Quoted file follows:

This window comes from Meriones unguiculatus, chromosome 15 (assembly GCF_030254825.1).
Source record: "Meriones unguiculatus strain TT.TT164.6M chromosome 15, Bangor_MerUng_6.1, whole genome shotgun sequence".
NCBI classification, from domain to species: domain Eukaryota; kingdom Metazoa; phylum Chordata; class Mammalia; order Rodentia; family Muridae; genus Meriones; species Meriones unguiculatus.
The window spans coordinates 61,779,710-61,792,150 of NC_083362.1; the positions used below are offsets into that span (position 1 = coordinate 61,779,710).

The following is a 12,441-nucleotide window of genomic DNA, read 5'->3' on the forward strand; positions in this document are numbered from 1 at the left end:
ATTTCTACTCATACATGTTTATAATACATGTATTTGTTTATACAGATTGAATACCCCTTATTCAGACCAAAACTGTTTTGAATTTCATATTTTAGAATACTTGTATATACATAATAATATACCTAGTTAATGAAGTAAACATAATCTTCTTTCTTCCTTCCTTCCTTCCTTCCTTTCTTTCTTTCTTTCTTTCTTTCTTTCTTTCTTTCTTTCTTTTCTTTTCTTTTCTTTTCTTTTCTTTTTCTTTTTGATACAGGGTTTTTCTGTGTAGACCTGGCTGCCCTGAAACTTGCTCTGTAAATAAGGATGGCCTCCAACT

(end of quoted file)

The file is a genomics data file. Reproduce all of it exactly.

This window comes from Meriones unguiculatus, chromosome 15 (assembly GCF_030254825.1).
Source record: "Meriones unguiculatus strain TT.TT164.6M chromosome 15, Bangor_MerUng_6.1, whole genome shotgun sequence".
NCBI classification, from domain to species: domain Eukaryota; kingdom Metazoa; phylum Chordata; class Mammalia; order Rodentia; family Muridae; genus Meriones; species Meriones unguiculatus.
The window spans coordinates 61,779,710-61,792,150 of NC_083362.1; the positions used below are offsets into that span (position 1 = coordinate 61,779,710).

The following is a 12,441-nucleotide window of genomic DNA, read 5'->3' on the forward strand; positions in this document are numbered from 1 at the left end:
ATTTCTACTCATACATGTTTATAATACATGTATTTGTTTATACAGATTGAATACCCCTTATTCAGACCAAAACTGTTTTGAATTTCATATTTTAGAATACTTGTATATACATAATAATATACCTAGTTAATGAAGTAAACATAATCTTCTTTCTTCCTTCCTTCCTTCCTTCCTTTCTTTCTTTCTTTCTTTCTTTCTTTCTTTCTTTCTTTCTTTTCTTTTCTTTTCTTTTCTTTTCTTTTTCTTTTTGATACAGGGTTTTTCTGTGTAGACCTGGCTGCCCTGAAACTTGCTCTGTAAATAAGGATGGCCTCCAACT